I applied to the Google internship and had a phone interview scheduled with Aaron. I chose to talk about a project I had worked on during a grad school class, which I was particularly passionate about. In our 45 minute phone interview, I presented my design work and the process I followed for the project. Aaron asked me questions about the project and some general questions. I also had some time to ask him questions at the end. A good exercise when preparing for an interview is to make a list of the key attributes you associate with your design work (mine are empathetic, intuitive, and iterative) and building your narrative around these points. For example, my project problem statement was to increase the participation of teenage girls in team sports in the metropolitan cities of India. I identified the critical features of this app as matching players at the same level of expertise and also considered aspects of security. It is important to surface these focus areas as it helps present your unique point of view and design approach.

The Google UX intern manager (Aaron)

Finding the right UX intern is a tricky process. Luckily, I was able to find Sonakshi, but there’s a lot that goes into the search. You have to find someone with the foundational UX technical skills, a growth mindset, and strong communication skills for articulating their process, and most important — ask yourself: “How Googley are they?”

Choosing where you want to work

There’s a lot to consider when choosing a place to intern as a UXer. Generally speaking, when you’re starting out in your UX career, I think it’s important to find a place that has some foundational UX culture and team, to help mentor you in the process and share knowledge. That said, it’s not the only way to go (I started out as a solo UXer in my early days). The pros of being a solo practitioner is that you get to have more ownership, and potentially build a UX culture from scratch over time.

Presenting your work

Like Sonakshi said, presenting and articulating your work is key. The content matters more than what you used to create your portfolio (although, that’s always a nice bonus, to showcase a UXer’s technical chops). I look for how well a prospective intern can communicate their work and process. Can they clearly articulate the problem, why it is a problem, and their process to solve the problem.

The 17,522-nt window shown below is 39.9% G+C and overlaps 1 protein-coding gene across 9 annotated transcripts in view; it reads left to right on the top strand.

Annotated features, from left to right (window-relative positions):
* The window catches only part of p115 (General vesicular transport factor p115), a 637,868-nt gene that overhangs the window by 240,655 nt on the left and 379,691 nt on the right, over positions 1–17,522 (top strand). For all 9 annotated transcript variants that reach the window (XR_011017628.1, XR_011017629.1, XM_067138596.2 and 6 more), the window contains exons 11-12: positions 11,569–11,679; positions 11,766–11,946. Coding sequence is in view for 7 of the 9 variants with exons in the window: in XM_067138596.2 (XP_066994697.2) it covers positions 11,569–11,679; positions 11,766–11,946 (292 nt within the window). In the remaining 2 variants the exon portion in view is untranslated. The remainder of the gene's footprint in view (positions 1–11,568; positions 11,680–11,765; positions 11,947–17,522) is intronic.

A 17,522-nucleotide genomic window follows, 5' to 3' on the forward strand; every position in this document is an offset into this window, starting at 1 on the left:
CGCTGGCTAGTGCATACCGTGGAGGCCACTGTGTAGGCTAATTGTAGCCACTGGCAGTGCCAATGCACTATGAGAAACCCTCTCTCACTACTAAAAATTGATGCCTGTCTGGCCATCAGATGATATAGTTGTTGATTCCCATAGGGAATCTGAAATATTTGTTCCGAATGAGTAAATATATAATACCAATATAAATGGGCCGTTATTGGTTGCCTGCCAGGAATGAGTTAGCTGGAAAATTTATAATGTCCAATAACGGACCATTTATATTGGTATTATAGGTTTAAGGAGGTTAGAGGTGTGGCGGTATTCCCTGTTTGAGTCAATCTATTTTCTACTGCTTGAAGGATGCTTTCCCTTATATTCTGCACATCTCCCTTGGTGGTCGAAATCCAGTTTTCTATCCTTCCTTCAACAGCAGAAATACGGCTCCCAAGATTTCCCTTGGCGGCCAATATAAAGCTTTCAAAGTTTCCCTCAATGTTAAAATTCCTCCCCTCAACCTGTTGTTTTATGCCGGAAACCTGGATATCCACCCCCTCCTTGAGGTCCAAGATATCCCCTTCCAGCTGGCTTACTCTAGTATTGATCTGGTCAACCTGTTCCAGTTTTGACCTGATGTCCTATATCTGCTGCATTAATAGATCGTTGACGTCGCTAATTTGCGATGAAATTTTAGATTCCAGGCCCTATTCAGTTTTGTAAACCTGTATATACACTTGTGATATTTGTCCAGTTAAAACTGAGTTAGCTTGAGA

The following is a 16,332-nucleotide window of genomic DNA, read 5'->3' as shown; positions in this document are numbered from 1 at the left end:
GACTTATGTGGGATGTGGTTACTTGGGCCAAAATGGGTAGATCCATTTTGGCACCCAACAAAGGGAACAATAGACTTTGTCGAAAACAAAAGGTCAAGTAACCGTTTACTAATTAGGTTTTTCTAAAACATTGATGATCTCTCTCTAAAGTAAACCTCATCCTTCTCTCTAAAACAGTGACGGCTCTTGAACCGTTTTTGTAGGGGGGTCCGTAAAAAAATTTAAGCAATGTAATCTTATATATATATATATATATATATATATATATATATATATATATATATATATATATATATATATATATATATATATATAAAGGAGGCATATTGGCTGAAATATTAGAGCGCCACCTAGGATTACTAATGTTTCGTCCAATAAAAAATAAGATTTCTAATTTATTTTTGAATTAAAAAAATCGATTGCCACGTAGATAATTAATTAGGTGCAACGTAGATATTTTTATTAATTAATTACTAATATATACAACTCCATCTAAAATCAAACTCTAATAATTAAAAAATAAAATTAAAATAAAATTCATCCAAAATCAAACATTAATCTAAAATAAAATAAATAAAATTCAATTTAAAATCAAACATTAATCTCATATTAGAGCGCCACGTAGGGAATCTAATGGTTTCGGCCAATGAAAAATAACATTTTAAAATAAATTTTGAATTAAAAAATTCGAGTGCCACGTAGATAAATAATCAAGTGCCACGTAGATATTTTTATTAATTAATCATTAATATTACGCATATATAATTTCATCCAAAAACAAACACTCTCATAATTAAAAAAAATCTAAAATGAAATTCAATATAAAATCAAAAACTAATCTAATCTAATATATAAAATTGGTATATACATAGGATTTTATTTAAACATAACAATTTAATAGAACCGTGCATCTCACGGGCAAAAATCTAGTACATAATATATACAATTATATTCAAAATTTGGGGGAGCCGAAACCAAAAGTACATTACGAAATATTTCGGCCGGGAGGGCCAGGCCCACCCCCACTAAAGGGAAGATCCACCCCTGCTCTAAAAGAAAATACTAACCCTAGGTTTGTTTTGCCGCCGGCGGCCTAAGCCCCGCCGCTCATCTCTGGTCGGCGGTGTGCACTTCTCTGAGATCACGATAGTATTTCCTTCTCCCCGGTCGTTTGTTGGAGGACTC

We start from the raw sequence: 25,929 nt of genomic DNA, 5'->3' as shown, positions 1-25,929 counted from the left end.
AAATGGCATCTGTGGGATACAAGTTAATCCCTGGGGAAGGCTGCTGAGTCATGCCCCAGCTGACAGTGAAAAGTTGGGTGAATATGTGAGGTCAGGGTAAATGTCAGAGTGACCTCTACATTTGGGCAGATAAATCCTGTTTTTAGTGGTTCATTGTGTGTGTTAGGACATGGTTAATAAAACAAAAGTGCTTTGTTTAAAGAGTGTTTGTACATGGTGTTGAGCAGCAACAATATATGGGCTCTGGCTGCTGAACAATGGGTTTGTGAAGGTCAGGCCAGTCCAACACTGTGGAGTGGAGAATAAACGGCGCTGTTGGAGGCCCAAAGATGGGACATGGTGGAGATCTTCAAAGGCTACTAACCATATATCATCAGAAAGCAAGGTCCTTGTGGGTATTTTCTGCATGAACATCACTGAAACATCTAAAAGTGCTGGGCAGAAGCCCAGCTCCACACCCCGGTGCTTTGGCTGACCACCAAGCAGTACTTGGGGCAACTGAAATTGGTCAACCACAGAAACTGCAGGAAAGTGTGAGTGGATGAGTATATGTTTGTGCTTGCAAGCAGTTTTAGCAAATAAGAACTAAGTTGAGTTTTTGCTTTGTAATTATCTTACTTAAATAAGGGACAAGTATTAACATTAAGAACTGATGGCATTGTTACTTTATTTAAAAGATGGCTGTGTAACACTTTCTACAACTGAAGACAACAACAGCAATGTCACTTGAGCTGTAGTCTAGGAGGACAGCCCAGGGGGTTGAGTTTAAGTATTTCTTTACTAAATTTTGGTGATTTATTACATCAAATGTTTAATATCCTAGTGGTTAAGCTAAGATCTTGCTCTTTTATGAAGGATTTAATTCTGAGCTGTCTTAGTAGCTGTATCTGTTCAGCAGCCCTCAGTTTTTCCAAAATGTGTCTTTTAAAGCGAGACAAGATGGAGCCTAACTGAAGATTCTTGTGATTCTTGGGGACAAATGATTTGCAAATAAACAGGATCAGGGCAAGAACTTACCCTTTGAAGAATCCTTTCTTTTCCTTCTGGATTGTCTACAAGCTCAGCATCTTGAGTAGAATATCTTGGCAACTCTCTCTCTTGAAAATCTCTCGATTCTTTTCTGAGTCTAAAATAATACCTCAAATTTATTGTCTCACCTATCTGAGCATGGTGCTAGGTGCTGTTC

I personally look for a unique and personal UX point of view, strong critical thinking skills, and candidates that showcase strong empathy for their users and their colleagues. I see a lot of portfolios and candidates communicating a very generic UX process that they learned in school: “Here’s the Problem, Here are Personas, Here’s the Information Architecture, etc.” The fundamentals are important, but it shouldn’t be a rote mechanical process. For example, I want to understand why you thought using card sorting in your UX toolbox was the best approach to a problem. Not that you conducted card sorting.

Applying and preparing for the interview

The phone interview is a tough one. You have limited time to make an impression, and communicate your process. Try to deep dive into one project. The project outcome doesn’t need to be a success. I’m looking more for the thought process and creative critical thinking through the journey. Focusing on the problem, the success metrics, and solution validation are stages I enjoy geeking out on. Also, having a strong narrative and storytelling ability can help guide your thought process and leave an impression.

Apply for a Google UX internship!

Hopefully all you aspiring Google UX interns out there are now fully informed about what it takes to become a Google UX intern.

2019 UX internship applications will open on January 7–25th 2019.

Apply for a UX Design internship here!